Archived: True in 2006, Still True Today: Time for L.A. to Save the Southwest Museum


Eastern Group Publication published the following editorial in 2006, yet today the future of the Southwest Museum is still in question.

We fail to understand why the Autry Museum of the American West continues its efforts to build on to its Griffith Park facility when the cost of the additions will probably cost three times what the renovations to the Southwest Museum would cost, while at the same time preserving the city’s oldest museum in the Arroyo Seco.

In these times of scarce funds and the need for more open space, the expansion of Autry’s footprint in Griffith Park flies in the face of what is best for Los Angeles residents. The Autry, and Los Angeles city officials who support them, need to reconsider their priorities.

Several decades ago there were efforts to transfer the Southwest Museum’s artifacts and exhibits to another museum.

At that time, the excuse for the removal of the museum’s possessions was that the museum had been severely damaged by an earthquake and it would cost $25 million for repairs, which the museum did not have. Here we go again.

It always amazes us how willing the city of Los Angeles is to destroy history and cultural institutions to suit powerful entities’ ideas of not only what is historically appropriate in their eyes, but also to satisfy their desires to dictate where the appropriate locations are for displaying the community’s rich heritage and culture to the rest of the world. And as we have painfully come to realize, the so-called appropriate spots are rarely in working-class neighborhoods or in our ethnic communities.

Although they don’t say it outright, they believe the monied-crowd, the “true” patrons of the arts are unwilling, perhaps a little afraid, to venture into these communities that are for the most part foreign to their cultural sensibilities, or where they want to spend their leisure time and dollars.

Northeast Los Angeles has an assortment of historic locations, among them Heritage Square and the Lummis Adobe, and of course, the historically significant and irreplaceable Southwest Museum.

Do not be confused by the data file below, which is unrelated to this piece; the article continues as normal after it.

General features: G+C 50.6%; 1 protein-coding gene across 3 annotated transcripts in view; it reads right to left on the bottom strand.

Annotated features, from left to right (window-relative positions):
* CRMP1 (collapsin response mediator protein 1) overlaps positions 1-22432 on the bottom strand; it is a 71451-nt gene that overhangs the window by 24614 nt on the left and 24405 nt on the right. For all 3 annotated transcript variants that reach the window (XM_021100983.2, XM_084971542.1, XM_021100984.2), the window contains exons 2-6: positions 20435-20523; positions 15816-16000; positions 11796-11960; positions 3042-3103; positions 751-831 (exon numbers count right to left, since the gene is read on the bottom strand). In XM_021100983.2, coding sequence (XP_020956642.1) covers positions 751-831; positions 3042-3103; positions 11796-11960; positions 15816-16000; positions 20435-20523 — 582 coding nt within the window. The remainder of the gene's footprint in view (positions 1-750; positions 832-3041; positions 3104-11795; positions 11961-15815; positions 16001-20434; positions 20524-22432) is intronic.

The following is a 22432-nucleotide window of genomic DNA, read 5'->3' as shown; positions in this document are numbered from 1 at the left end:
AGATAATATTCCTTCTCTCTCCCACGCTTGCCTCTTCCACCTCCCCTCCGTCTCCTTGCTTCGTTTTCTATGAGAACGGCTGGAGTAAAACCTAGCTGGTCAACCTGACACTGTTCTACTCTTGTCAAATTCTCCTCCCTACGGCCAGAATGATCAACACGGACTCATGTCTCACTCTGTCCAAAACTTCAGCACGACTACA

But it seems the City of Los Angeles is willing to break up this complex of culture and history rather than contribute to and legislate that the Southwest Museum be preserved and improved, and its collections of Native American artwork and artifacts be kept intact at the museum site atop Mt. Washington.

City officials, so willing to fork over taxpayer revenue to help private for-profit development all over the city, should pony up the funds needed to insure future generations of Angelenos will have the opportunity to study the history of the American Indians at the Southwest Museum, a location just as much a city icon as the Griffith Park Observatory and the Hollywood sign.

Originally published in Eastern Group Publication’s August 3, 2006 edition.

Posted - Copyright © 2022 Eastern Group Publications, Inc.

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  4. Scott Johnson on

    Bravo!! on your editorial.

    Citizens in CD 14 and in Los Angeles need to stand up tp protect their neighborhood’s cultural and natural icons from a poltical machine in City Hall that values self-preservation above community preservation.

    The battle to save the Southwest Museum along with protecting CD 14 open space and restoring natural wonders such as the Hazard Park Wetlands are just some endevors that our political community should prioritize.

    But instead, they seek to sell off our local heritage for short term political capital while the community is left with the scars on its idenity that will take generations to heal.

    Scott Johnson
    “Friends of Henry T. Hazard Park and Community”

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